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Justification in Arabic, Korean

From: fantasai <fantasai.lists@inkedblade.net>
Date: Sun, 12 Mar 2006 16:55:29 -0500
Message-ID: <441498D1.90807@inkedblade.net>
To: 'WWW International' <www-international@w3.org>

CCing i18n people in case they have input...

Paul Nelson (ATC) wrote:

 > 1. Korean typography uses white space justification. They never function
 > as ideographic text. I have confirmed this with two different people,
 > but am waiting for bood resources.

The test case for this would be in these mixed-script cases:
   If there is a line where the Korean has inter-character expansion
     while the Latin does not, then it is definitely as ideographic
   If there is an article where Japanese or Chinese has inter-character
     expansion while Latin and Korean do not, then it is definitely not
     as ideographic
   If there is an article where Japanese or Chinese *and* Korean have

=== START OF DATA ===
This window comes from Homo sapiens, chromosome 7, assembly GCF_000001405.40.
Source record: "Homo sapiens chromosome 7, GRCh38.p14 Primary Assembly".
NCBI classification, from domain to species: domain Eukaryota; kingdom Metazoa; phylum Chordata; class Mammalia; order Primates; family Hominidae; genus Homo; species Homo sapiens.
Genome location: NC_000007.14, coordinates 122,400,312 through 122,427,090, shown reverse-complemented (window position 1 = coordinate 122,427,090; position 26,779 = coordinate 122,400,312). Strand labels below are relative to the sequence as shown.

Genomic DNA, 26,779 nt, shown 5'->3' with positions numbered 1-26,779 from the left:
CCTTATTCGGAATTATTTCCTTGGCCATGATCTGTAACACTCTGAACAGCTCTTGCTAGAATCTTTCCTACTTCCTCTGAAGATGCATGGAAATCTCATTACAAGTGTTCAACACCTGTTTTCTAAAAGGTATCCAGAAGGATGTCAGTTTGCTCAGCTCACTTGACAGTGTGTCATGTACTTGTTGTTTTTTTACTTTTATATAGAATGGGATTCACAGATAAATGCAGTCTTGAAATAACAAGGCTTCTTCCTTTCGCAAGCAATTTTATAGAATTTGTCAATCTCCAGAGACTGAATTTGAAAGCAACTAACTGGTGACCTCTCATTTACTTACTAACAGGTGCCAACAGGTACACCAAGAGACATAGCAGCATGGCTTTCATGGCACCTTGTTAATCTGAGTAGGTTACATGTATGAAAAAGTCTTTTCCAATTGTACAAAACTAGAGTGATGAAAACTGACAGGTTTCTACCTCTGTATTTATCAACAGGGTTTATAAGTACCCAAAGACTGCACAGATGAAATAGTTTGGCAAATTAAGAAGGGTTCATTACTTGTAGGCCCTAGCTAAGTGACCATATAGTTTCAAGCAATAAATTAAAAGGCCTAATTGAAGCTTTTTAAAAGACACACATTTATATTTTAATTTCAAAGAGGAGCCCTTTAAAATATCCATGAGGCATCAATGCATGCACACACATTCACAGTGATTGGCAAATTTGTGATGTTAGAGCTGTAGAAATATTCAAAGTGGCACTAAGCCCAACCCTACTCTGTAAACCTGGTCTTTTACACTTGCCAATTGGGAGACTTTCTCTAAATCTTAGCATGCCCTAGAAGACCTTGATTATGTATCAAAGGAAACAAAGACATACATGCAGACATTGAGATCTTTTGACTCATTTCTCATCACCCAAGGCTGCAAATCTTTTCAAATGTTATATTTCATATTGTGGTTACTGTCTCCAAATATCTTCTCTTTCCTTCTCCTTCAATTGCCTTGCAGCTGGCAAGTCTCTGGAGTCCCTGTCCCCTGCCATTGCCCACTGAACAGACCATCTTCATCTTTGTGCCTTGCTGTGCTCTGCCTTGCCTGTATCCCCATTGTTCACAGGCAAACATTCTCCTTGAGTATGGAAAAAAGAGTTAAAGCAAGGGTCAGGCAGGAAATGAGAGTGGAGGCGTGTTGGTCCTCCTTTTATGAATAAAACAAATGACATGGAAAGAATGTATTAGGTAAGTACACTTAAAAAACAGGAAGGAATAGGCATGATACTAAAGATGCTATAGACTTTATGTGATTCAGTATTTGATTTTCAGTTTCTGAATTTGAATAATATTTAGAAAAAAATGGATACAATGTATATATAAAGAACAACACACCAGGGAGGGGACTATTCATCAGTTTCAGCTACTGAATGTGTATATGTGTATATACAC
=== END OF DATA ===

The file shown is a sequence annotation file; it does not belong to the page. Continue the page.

inter-character expansion but Latin does not, then it is
     definitely not as ideographic.

If we can't find any of these three, then it is hard to say: it
might just mean that Korean prefers choosing 'inter-word' to
'inter-ideograph', not that the 'inter-ideograph' scheme would not
expand Korean.

Our best bet would be to find Korean embedded and justified in a
Chinese or Japanese paragraph, and see which of the last two cases
it matches.

 > 2. Yes. There is a need for Newspaper style justification that stretches
 > Arabic scripts evenly. This is used with Arabic and Uighur.

And this definitely
   - expands just the connections like lam-reh, not the disconnected
     sequences like reh-lam?
   - takes precedence over stretching word spaces?

 > 3. I have not had time yet to contact Chinese type people. This week or
 >    next week I may have a chance.

Ok. Feel free to ask them about my scans. :)
I wish I could find that book with x-shaped marks...

Received on Sunday, 12 March 2006 21:55:36 UTC

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